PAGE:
Schouten, Barbara, Jonathan Ross, et al. “Informal Interpreters in Medical Settings A Comparative Socio-cultural Study of the Netherlands and Turkey.” The translator vol. 18, n. 2 (2012).  pp. 311-338.

Between 2008 and 2010, academics in five European countries collaborated on an EU-funded project, Training Intercultural and Bilingual Competences in Health and Social Care (TRICC). Among TRICC’s aims was to deepen understanding of informal interpreting through eliciting the perspectives of interpreters themselves. To identify commonalities and differences in the experiences, attitudes and practices of informal interpreters in distinct settings, the Dutch and Turkish partners interviewed 15 young migrant adults in the Netherlands and 15 Kurdish speakers in Istanbul respectively, asking them about emotional and technical aspects of interpreting, and about their expectations and roles, communicative challenges and actions. Thematic analysis of the 30 interviews corroborated the findings of previous research – namely, that informal interpreters are highly visible, use diverse communicative strategies, adopt various roles, and occasionally speak as primary interlocutors. Noticeable differences between the two sets of interpreters included their attitudes towards interpreting and their preferences for informal versus professional interpreting, both of which can be better understood in the light of the cultural backgrounds of the interpreters and the institutional and political frameworks within which they interpret. This comparative study appears to support Angelelli’s (2004a) claim that interpreted events are heavily influenced by socio-political and cultural contexts.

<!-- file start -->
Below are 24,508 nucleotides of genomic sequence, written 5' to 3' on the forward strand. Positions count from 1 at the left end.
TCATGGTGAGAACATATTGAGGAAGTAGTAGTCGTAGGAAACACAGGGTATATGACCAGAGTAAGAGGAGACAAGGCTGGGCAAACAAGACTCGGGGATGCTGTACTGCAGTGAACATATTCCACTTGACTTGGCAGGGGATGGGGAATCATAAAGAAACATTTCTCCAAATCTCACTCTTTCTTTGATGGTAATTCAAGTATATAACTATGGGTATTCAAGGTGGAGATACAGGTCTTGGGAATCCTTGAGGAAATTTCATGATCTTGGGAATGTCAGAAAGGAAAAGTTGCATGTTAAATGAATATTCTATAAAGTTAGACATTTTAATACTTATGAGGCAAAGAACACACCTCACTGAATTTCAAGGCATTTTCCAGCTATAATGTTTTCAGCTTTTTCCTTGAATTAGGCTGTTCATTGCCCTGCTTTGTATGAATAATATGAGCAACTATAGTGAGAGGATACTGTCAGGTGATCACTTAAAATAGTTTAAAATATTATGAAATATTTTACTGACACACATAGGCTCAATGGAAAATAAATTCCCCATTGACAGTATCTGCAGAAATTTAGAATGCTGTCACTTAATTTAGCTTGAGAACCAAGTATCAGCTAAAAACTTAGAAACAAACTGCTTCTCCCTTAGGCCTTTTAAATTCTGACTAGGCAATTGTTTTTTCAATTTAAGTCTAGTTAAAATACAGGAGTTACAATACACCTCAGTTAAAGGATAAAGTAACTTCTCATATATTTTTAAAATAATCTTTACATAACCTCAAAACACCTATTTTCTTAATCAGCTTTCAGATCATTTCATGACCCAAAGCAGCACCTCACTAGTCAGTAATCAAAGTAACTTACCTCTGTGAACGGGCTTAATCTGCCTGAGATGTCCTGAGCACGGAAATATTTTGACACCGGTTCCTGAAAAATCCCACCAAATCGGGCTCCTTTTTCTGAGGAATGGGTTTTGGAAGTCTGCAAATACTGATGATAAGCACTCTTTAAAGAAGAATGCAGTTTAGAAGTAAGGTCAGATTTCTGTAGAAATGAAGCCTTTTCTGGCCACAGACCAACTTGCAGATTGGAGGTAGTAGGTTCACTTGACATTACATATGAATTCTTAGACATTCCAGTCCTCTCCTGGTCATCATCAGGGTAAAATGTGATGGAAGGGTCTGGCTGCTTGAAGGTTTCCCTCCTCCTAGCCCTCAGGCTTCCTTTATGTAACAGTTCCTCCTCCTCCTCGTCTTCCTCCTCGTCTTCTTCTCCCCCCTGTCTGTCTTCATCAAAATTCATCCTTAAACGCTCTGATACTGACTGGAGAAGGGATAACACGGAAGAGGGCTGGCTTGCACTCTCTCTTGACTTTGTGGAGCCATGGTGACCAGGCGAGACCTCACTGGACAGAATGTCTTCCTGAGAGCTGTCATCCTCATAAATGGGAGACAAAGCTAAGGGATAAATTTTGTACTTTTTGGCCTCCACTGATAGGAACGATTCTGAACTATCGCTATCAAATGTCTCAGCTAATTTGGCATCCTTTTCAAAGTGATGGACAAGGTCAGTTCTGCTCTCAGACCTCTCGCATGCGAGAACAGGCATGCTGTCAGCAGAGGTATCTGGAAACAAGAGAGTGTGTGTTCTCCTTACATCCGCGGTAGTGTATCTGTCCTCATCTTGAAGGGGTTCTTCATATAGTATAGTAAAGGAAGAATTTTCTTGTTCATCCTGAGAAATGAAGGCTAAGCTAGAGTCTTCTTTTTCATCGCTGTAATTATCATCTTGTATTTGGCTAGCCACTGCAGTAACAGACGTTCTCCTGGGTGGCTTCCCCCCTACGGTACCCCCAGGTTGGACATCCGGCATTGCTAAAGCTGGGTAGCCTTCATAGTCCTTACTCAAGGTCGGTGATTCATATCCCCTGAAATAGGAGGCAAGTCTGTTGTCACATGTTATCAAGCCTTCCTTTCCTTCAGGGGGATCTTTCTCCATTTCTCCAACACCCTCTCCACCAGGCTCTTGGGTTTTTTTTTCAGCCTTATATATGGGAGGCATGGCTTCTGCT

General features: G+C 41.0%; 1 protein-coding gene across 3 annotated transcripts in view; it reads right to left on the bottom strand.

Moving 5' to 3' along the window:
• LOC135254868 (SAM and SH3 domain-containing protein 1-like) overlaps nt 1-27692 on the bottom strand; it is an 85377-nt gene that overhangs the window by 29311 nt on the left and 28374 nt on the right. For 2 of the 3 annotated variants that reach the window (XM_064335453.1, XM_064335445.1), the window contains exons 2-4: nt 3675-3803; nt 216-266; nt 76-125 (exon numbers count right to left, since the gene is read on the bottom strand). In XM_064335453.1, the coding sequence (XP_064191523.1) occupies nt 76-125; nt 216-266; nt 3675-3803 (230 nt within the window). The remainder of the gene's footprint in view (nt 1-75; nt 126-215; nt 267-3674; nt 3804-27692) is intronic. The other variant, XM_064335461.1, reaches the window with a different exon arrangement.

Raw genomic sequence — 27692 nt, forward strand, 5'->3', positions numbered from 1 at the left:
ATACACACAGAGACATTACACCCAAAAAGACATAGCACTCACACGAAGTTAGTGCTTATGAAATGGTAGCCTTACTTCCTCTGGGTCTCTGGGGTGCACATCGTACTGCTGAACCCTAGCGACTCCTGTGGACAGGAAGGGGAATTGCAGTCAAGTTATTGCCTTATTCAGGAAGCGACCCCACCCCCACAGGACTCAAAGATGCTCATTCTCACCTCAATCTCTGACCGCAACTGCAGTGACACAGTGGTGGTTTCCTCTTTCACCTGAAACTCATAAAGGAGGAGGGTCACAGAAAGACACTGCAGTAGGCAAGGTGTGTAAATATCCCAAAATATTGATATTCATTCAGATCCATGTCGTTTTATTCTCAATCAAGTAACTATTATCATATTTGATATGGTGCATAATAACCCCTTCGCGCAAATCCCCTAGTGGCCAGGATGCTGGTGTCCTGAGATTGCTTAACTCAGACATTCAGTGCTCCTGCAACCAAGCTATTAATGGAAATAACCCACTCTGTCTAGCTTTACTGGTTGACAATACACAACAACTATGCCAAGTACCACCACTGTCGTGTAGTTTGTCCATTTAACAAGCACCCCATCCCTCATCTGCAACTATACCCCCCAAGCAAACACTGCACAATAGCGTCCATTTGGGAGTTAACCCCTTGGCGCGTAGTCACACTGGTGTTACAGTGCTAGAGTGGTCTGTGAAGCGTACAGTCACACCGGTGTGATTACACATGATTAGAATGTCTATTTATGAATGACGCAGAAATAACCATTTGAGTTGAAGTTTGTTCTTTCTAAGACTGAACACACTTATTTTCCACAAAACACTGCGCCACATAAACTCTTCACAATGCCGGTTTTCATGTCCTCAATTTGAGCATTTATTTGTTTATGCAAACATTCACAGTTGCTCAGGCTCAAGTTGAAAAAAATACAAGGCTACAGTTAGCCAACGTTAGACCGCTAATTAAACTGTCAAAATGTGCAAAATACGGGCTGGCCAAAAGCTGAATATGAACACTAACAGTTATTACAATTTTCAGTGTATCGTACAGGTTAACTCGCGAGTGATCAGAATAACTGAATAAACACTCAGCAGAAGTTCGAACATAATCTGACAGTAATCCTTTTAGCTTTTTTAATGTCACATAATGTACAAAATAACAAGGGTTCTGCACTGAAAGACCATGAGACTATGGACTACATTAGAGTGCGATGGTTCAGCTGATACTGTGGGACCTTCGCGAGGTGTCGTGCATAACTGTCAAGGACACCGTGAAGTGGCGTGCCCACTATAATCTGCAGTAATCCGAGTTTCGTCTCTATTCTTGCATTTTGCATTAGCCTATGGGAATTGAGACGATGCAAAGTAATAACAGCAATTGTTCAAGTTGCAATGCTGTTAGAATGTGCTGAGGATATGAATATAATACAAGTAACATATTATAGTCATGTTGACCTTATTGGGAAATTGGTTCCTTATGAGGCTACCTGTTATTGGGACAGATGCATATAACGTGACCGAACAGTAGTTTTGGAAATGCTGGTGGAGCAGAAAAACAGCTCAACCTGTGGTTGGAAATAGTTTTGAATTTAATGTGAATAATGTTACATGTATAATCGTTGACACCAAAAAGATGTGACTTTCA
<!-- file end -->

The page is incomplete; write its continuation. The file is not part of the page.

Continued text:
Simonnaes, Ingrid “Zur korpusbasierten Erforschung von Fachübersetzungen bei der Nationalen Übersetzerprüfung in Norwegen.” Meta vol. 57, n. 1 (2012).  pp. 132-144.

The aim of this paper is to present selected findings in legal translations from Norwegian into German and English. This is done by means of a corpus based approach on the basis of the multilingual parallel TK-NHH translation corpus, which is still under construction. First, the necessary background information is given about the National Translator Accreditation Exam (Statsautorisert Translatøreksamen) in Norway from which the texts for the corpus are taken. The model for the TK-NHH translation corpus is then presented and its possible modes of application are discussed. A qualitative analysis of two particular translation problems in legal texts in the TK-NHH translation corpus, namely the translation of a modal expression and the (pragmatic) explicitation of proper names of culture specific legal phenomena (e.g., acts and courts) is given. The target languages for these examples are German and English. The third translation problem in legal texts dealt with in this paper are terminological challenges when the translator is confronted with new concepts in one legal culture that do not exist in another legal culture. For this analysis only German translations have been investigated. In conclusion the paper outlines two changes for the future work with the TK-NHH translation corpus.

Sumillera, Rocio G. “El papel de la traducción en The Arte of English Poesie (1589).” Meta: Journal des traducteurs = translators’ journal vol. 56, n. 4 (2011).  pp. 833-851.

Le présent article propose une analyse approfondie du rôle central joué par la traduction dans The Arte of English Poesie (1589), de George Puttenham. Un certain nombre de traductions et de pensées sur la traduction se trouvant dans cet ouvrage ont été analysées et contextualisées. Une attention particulière est portée à la traduction en anglais des nombreux vers latins inclus dans le volume, ainsi qu’aux noms de plus d’une centaine de figures rhétoriques qui y sont expliquées. Il sera ainsi possible de montrer que la traduction remplit une fonction essentielle dans le processus d’adaptation du contenu rhétorique de The Arte of English Poesie au profil des lecteurs cibles, c’est-à-dire des courtisans oisifs qui ne connaissaient pas les langues classiques mais qui étaient épris de lecture ou d’écriture de poésie.

Sun, Sanjun “Think-Aloud-Based Translation Process Research: Some Methodological Considerations.” Meta: Journal des traducteurs = translators’ journal vol. 56, n. 4 (2011).  pp. 928-951.